Issues, delegates needed for 27th annual AFAP Conference

| January 14, 2011 | 0 Comments
Delegates log issues that impacted quality of life on Army Hawaii installations at the 2007 AFAP Conference held at the Nehelani, Schofield Barracks. (Aiko Brum | U.S. Army Garrison-Hawaii Public Affairs)

Delegates log issues that impacted quality of life on Army Hawaii installations at the 2007 AFAP Conference held at the Nehelani, Schofield Barracks. (Aiko Brum | U.S. Army Garrison-Hawaii Public Affairs)

Vanessa Lynch
News Editor

 

SCHOFIELD BARRACKS — The Army’s quality of life is only as good as the people behind it.

Community members can help improve their quality of life by submitting suggestions or becoming a delegate for the 2011 U.S. Army Garrison-Hawaii Army Family Action Plan Conference, Feb. 8-11, at the Schofield Barracks Education Center in the Sgt. Yano Library, here.

AFAP is an Armywide program that helps improve quality of life issues. Through AFAP, all members of the Army, including active, Reserve and National Guard Soldiers, family members, retirees, surviving spouses and Army civilians have a forum to voice concerns to Army leadership and make recommendations for change.

“Anyone can be a delegate,” said Heather Miles, program specialist, Army Community Service. “No issue is too big or too small.”

Training will be provided for delegates and subject matter experts.

The conference begins at 12:30 p.m., Feb. 8, and runs from 8 a.m.-4 p.m., Feb. 9-10. Opening ceremonies will be held at the Tropics Recreation Center, 4-5 p.m, Feb. 8, and closing ceremonies will be held at the Nehelani, 10-11 a.m., Feb. 11. Free child care and lunch will be provided for delegates and conference volunteers throughout the week.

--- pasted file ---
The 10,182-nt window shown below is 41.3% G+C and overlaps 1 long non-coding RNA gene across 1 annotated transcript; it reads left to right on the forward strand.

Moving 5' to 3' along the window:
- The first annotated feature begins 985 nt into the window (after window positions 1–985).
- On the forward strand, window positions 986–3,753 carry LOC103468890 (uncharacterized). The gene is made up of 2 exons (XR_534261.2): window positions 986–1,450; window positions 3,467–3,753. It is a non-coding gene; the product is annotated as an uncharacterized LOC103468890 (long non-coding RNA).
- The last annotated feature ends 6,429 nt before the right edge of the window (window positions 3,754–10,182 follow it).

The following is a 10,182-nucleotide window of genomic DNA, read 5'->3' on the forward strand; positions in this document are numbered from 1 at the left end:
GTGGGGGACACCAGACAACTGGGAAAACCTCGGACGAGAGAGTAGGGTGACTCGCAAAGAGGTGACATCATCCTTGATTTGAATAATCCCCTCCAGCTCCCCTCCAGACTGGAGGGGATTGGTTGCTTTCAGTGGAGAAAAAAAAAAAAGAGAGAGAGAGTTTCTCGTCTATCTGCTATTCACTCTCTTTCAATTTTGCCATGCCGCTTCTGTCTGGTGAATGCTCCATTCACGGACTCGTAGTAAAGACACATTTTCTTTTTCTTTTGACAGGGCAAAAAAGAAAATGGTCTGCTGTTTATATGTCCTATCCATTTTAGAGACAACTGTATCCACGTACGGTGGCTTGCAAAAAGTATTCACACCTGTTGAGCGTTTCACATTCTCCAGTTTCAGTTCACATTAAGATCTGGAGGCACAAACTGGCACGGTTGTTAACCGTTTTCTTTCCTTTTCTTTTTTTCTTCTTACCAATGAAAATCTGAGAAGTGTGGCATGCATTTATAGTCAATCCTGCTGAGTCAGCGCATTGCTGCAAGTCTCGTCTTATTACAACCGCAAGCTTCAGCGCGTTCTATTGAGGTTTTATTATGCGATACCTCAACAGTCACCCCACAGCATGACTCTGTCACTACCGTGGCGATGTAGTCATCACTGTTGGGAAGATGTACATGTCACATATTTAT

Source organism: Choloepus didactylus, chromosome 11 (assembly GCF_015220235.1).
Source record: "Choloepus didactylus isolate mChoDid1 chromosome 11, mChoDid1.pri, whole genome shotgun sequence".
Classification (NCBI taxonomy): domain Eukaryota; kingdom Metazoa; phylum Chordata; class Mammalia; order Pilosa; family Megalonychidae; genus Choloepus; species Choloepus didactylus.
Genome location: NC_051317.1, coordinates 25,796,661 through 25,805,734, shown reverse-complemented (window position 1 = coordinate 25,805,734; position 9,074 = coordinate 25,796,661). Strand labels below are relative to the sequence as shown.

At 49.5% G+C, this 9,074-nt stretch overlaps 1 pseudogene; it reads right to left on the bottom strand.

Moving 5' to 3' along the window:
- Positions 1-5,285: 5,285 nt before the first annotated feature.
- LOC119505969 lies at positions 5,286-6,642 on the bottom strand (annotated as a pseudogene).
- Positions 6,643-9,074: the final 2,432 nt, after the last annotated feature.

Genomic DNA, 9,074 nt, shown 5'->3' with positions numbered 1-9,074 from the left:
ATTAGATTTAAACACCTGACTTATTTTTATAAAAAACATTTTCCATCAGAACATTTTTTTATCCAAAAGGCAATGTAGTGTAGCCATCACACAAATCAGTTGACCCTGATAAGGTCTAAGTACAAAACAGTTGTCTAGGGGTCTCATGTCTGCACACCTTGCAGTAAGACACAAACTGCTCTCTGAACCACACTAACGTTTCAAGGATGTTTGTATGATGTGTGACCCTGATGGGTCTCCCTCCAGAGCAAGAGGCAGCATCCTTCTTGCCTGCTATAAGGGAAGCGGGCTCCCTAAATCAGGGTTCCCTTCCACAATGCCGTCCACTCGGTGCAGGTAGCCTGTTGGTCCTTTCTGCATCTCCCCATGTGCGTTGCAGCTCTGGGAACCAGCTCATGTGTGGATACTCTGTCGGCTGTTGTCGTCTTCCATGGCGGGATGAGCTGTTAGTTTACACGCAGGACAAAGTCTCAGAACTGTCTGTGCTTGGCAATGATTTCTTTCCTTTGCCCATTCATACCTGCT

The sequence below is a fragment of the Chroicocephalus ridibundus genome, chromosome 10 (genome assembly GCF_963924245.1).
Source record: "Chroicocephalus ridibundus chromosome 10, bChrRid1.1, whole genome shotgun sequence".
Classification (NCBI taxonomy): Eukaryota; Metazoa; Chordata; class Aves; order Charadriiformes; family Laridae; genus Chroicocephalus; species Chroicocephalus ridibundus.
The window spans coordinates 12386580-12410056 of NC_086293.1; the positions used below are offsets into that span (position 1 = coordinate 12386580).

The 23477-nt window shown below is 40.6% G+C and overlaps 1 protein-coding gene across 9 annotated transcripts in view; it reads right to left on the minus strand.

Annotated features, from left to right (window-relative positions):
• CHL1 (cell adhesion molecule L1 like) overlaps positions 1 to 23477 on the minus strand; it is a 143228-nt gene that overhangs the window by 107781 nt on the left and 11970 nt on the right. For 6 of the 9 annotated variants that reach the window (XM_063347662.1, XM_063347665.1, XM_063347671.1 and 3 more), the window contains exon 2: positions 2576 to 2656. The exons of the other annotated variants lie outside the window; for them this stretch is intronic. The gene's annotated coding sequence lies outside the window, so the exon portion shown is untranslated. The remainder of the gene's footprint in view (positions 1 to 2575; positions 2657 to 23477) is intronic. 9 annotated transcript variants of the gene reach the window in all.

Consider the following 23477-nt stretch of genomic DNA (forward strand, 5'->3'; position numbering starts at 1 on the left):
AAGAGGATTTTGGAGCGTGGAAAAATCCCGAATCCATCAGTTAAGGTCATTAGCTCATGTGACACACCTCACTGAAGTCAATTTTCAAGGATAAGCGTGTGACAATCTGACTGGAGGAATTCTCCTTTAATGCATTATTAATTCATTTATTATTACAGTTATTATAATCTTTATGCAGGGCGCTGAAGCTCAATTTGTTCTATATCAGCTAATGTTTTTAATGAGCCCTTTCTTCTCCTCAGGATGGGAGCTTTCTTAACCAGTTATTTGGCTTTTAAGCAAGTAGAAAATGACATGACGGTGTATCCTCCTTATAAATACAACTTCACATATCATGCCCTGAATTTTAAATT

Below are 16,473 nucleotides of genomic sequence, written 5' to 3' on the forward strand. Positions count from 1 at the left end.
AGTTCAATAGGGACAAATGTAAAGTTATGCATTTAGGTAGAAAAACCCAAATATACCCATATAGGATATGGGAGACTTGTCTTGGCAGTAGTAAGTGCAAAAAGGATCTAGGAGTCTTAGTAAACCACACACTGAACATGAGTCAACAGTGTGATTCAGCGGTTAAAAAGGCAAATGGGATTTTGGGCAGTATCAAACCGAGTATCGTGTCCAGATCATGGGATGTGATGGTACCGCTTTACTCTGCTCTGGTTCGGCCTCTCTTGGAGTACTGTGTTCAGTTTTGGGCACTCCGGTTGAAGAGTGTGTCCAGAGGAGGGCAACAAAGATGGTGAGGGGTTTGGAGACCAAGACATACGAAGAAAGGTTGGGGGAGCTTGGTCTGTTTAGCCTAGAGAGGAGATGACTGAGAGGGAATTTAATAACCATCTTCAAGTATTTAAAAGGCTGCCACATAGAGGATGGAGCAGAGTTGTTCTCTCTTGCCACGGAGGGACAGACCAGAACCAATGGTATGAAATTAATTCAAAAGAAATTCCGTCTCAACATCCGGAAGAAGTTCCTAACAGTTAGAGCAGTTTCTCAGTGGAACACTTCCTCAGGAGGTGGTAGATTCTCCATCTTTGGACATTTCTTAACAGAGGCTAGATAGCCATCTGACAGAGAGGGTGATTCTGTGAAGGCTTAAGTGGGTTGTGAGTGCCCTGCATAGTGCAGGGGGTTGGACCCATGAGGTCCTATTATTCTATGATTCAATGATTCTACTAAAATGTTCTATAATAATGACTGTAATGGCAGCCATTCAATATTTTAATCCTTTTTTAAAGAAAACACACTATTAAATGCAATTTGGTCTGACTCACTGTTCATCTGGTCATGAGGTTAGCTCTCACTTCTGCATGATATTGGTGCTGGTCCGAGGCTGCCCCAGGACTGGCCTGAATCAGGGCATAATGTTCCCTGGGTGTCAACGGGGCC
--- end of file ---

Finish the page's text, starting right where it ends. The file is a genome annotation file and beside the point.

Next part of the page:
The effectiveness of the USAG-HI AFAP Conference depends on convening a group of delegates and subject matter experts who discuss the issues, select the ones they deem most important to the community and report these concerns to the command with specific recommendations.

Information provided through the AFAP process gives commanders and leaders insight into current satisfaction detractors, quality of life needs and expectations of Army constituents. Leadership then uses the information to implement changes that improve standards of living and support programs. These changes foster a satisfied, informed and resilient Army community.

“An issue is a problem that affects the readiness and well-being of our installation, community or the U.S. Army,” according to Col. Douglas Mulbury, commander, USAG-HI. “We need the cooperation of commanders, supervisors, Soldiers, family members, civilian personnel and retirees, to ensure the success of the 2011 USAG-HI AFAP Conference.”

AFAP is a year-round process that begins at the installation or unit level, allowing commanders at all levels to learn and seek solutions for community concerns.

In essence, AFAP provides the Army community a voice in shaping the standards of living and identifying issues related to the current environment.

“It gives us a voice in our own communities,” said Shelly Hinzman, military spouse and AFAP volunteer. “The ability to transfer GI Bill benefits and programs like Better Opportunities for Single Soldiers came from someone, on an installation somewhere, who filled out an issue sheet.”

Since its inception in 1983, AFAP has been responsible for 117 legislative changes, 162 Department of Defense or Department of the Army policy changes, and 178 improved programs or services.

The Army is the only service with a program like AFAP.

“The Army has proven that they do care about what we have to say, and the Army is asking us how we can make life better,” Miles said. “It’s our responsibility to respond.”

To become an AFAP delegate, call 655-1696, before Jan. 21.

Submit AFAP issues by filling out a conference issue sheet at www.mwrarmyhawaii.com; click “ACS” from the dropdown menu.

Return issue sheets by Jan. 21; either by e-mail, heather.miles@us.army.mil, by fax 655-1654, or by dropping it off at Army Community Service Center, 2091 Kolekole Ave., Schofield Barracks, or at Building 127A, Krukowski Road, Tripler Army Medical Center.

 

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